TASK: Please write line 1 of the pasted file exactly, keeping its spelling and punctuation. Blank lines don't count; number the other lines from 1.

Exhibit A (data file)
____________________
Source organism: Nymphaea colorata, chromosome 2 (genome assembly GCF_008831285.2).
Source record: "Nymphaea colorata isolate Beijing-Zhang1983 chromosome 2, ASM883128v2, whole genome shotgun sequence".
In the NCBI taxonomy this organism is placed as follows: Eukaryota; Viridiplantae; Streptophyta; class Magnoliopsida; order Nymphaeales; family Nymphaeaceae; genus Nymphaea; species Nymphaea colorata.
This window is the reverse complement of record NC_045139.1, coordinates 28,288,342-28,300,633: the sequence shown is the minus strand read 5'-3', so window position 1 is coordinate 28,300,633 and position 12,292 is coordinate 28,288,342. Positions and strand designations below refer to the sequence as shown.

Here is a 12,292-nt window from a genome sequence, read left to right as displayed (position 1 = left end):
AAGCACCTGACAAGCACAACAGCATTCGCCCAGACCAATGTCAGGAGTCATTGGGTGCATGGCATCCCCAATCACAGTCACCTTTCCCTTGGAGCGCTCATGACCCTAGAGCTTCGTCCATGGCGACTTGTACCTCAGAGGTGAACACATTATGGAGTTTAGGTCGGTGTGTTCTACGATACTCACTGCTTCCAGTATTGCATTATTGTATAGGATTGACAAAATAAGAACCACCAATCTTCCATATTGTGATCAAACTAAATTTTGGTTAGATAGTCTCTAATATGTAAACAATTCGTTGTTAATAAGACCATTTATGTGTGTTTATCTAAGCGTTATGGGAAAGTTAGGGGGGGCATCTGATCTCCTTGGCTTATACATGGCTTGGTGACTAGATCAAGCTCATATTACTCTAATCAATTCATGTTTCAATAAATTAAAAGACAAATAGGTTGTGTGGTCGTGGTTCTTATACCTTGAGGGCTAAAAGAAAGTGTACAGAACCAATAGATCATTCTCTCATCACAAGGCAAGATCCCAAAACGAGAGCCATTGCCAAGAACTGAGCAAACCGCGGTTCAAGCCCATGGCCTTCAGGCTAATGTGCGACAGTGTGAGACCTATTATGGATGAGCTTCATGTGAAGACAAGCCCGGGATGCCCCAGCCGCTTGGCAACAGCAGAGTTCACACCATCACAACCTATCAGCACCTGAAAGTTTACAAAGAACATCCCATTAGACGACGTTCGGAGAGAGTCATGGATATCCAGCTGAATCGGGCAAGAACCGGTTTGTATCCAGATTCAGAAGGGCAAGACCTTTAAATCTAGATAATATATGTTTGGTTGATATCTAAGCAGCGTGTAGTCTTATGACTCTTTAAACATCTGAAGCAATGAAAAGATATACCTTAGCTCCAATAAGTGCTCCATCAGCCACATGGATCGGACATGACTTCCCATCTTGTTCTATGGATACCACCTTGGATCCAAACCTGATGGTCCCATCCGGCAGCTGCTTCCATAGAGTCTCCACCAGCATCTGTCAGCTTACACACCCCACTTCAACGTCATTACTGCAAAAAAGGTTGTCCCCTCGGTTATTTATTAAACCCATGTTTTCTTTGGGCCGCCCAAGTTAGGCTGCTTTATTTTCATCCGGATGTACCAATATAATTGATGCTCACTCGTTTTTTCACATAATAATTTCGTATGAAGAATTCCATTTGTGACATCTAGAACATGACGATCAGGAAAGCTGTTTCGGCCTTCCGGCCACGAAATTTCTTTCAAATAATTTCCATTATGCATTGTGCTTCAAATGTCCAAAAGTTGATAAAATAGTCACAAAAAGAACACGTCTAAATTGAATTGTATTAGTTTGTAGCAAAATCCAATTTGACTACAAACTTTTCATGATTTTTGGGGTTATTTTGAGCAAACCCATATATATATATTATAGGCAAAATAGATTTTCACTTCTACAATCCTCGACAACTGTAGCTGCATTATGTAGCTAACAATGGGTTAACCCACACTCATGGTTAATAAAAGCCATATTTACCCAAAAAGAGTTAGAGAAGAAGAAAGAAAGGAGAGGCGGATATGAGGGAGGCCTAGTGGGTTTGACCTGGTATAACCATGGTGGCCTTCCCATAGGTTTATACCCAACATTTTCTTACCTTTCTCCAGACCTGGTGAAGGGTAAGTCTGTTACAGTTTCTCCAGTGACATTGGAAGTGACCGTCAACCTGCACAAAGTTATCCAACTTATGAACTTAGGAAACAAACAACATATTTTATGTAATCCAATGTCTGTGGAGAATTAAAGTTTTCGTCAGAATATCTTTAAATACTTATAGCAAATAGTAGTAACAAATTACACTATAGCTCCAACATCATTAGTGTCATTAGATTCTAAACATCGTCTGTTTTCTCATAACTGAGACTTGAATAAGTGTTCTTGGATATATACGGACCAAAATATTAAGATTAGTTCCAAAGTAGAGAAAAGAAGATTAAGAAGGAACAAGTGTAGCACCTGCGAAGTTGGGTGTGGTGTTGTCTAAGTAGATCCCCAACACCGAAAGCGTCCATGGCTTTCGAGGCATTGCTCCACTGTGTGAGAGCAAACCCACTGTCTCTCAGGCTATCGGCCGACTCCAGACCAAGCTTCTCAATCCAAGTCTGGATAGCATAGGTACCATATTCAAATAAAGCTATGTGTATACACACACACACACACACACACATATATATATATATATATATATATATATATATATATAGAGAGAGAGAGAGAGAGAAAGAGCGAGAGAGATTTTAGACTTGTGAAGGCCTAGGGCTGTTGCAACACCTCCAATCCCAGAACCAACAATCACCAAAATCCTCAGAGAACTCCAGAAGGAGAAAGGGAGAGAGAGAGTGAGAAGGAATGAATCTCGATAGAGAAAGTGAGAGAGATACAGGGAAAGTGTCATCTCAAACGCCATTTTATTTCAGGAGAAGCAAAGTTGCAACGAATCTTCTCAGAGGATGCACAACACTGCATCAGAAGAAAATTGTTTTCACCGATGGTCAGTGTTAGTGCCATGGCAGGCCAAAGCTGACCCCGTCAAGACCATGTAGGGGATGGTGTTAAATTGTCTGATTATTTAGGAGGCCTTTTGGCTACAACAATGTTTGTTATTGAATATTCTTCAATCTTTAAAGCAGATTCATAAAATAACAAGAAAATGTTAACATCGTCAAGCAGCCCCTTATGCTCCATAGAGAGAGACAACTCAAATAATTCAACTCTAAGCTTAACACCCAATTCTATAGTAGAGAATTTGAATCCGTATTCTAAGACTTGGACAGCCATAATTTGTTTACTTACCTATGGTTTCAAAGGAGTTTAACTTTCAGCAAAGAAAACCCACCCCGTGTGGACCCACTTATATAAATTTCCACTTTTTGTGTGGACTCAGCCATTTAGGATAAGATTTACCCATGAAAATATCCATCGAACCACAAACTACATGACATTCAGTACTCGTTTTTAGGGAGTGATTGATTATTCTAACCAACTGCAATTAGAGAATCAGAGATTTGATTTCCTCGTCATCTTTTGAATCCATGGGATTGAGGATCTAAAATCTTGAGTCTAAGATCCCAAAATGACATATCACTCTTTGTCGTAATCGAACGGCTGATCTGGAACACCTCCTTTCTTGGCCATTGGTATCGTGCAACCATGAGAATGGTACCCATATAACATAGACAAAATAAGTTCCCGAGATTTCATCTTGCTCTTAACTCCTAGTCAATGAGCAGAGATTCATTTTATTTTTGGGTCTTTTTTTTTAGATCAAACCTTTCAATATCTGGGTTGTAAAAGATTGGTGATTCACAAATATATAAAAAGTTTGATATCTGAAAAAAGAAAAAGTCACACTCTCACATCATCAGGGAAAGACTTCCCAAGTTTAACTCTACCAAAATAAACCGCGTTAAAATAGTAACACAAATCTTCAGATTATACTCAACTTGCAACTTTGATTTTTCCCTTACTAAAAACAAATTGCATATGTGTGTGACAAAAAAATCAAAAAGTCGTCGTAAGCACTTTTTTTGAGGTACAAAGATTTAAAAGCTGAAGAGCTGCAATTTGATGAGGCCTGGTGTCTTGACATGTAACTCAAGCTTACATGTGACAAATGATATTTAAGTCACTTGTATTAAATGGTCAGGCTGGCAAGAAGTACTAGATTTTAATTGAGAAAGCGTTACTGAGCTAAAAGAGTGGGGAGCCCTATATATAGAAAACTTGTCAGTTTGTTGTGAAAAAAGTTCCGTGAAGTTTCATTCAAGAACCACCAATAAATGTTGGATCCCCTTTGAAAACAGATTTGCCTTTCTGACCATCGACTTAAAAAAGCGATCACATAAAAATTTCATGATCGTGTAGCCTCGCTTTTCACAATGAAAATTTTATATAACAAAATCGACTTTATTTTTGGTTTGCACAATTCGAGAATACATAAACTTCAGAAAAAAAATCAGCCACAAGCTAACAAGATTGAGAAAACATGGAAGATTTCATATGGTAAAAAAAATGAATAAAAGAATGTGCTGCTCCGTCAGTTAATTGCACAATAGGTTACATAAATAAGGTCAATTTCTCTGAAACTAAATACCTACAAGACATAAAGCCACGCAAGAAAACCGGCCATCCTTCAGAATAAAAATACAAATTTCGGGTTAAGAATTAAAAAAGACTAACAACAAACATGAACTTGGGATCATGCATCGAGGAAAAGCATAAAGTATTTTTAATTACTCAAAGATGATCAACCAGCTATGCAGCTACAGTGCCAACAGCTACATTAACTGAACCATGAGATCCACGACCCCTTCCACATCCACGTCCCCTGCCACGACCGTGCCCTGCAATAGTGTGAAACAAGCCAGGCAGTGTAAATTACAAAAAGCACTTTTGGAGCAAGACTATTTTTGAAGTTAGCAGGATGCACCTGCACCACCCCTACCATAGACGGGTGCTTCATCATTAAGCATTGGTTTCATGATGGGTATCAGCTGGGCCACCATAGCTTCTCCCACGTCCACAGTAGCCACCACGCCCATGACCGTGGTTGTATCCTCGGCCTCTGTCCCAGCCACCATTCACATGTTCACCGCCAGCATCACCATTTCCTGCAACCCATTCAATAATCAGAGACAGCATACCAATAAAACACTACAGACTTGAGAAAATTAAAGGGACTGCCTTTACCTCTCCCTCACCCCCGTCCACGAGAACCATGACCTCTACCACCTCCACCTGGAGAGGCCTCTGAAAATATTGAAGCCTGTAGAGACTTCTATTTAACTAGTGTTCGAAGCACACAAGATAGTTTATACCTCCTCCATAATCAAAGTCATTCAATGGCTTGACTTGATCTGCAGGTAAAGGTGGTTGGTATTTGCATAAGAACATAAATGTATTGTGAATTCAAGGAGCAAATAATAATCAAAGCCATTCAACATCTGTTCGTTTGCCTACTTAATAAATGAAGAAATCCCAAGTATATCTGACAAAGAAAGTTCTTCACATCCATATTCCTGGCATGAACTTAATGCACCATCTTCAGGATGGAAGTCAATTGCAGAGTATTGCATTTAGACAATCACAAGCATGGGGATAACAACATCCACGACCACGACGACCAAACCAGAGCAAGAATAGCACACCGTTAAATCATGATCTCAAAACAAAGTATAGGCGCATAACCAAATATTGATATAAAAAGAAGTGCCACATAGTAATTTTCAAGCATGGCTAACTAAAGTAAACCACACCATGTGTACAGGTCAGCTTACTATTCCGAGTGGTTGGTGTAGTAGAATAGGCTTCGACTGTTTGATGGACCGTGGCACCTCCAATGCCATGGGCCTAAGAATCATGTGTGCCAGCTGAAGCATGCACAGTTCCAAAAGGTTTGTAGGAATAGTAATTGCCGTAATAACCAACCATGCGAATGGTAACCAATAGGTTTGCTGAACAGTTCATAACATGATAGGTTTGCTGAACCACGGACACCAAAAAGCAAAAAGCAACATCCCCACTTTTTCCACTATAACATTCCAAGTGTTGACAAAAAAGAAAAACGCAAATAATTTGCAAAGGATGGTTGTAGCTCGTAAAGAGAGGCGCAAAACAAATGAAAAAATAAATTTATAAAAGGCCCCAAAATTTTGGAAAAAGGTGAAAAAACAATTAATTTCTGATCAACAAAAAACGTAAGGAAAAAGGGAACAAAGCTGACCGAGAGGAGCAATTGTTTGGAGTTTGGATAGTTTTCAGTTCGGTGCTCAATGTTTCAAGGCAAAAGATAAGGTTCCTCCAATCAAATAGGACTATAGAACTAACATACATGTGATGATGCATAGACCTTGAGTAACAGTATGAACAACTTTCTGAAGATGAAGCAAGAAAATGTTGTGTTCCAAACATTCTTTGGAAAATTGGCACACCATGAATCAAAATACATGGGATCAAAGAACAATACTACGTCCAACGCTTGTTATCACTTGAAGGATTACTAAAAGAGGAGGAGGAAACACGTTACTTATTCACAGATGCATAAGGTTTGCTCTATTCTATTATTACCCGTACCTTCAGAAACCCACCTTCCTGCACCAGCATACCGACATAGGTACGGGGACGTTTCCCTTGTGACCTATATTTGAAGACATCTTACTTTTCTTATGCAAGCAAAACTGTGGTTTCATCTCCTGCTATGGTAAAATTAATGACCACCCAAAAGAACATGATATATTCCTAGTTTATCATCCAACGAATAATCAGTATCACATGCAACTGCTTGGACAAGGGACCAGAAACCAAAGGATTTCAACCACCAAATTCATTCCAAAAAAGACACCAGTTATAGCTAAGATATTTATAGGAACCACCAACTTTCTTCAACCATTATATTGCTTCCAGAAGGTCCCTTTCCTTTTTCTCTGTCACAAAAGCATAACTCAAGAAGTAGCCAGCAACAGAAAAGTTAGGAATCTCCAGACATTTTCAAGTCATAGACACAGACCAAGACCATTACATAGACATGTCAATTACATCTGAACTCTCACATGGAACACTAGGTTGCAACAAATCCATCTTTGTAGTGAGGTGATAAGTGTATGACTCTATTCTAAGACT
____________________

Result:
Source organism: Nymphaea colorata, chromosome 2 (genome assembly GCF_008831285.2).